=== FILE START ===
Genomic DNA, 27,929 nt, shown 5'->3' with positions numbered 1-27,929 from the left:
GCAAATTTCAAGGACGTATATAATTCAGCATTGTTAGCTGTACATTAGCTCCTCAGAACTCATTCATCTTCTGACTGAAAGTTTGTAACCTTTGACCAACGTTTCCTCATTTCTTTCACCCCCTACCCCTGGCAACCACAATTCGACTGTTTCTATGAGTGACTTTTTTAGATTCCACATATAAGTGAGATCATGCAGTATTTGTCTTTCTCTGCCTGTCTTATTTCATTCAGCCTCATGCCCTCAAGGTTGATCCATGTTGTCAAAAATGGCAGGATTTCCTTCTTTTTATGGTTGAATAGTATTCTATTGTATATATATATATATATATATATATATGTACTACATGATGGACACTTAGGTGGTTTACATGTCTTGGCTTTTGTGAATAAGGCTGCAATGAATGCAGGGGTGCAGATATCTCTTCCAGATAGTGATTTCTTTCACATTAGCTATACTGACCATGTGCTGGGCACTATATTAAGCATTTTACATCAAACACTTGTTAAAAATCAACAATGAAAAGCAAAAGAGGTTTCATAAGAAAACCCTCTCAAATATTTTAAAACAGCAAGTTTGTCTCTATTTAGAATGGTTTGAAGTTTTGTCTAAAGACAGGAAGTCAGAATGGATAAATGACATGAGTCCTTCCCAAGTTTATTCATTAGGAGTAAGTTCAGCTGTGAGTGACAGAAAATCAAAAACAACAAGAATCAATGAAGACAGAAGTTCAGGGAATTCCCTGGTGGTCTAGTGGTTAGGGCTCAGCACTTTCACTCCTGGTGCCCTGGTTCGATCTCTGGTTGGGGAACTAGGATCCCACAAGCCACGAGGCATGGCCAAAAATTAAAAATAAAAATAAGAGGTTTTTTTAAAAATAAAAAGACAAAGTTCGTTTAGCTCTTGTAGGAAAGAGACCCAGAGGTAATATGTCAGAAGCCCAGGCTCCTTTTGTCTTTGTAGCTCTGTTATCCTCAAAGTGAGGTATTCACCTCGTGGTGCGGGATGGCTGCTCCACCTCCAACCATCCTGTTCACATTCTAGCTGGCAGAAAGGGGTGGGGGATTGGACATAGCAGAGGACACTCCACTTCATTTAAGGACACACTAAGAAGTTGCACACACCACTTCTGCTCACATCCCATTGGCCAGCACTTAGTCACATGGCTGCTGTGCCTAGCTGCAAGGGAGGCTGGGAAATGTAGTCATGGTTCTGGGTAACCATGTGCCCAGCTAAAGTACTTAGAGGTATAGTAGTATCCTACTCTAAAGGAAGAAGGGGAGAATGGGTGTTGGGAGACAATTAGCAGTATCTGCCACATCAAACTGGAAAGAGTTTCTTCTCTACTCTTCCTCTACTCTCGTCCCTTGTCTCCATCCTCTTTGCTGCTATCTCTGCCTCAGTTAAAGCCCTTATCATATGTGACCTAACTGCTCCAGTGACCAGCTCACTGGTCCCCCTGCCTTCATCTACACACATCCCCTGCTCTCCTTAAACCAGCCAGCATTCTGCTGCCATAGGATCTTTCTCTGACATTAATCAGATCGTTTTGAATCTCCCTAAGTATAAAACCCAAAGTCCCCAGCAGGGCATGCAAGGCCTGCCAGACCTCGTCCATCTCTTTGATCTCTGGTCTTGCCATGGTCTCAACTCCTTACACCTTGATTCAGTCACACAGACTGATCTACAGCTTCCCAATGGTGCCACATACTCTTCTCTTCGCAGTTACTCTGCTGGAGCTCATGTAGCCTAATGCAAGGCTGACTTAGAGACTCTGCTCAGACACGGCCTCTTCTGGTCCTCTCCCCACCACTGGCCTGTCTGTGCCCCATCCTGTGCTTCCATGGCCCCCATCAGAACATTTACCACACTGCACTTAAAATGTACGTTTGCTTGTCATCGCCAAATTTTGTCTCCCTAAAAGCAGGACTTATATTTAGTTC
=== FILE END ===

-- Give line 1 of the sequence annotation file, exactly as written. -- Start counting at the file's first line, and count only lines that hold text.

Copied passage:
Genomic DNA, 27,929 nt, shown 5'->3' with positions numbered 1-27,929 from the left: